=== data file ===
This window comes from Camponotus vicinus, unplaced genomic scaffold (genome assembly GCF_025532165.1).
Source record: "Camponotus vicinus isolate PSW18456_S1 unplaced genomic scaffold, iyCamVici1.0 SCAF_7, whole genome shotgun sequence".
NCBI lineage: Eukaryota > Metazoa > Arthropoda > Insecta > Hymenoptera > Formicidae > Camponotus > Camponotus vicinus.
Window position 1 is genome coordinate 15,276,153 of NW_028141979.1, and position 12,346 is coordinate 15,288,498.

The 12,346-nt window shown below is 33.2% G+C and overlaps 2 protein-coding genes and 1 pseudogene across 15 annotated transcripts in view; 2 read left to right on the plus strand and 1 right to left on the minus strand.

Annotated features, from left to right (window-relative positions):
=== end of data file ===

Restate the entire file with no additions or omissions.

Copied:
This window comes from Camponotus vicinus, unplaced genomic scaffold (genome assembly GCF_025532165.1).
Source record: "Camponotus vicinus isolate PSW18456_S1 unplaced genomic scaffold, iyCamVici1.0 SCAF_7, whole genome shotgun sequence".
NCBI lineage: Eukaryota > Metazoa > Arthropoda > Insecta > Hymenoptera > Formicidae > Camponotus > Camponotus vicinus.
Window position 1 is genome coordinate 15,276,153 of NW_028141979.1, and position 12,346 is coordinate 15,288,498.

The 12,346-nt window shown below is 33.2% G+C and overlaps 2 protein-coding genes and 1 pseudogene across 15 annotated transcripts in view; 2 read left to right on the plus strand and 1 right to left on the minus strand.

Annotated features, from left to right (window-relative positions):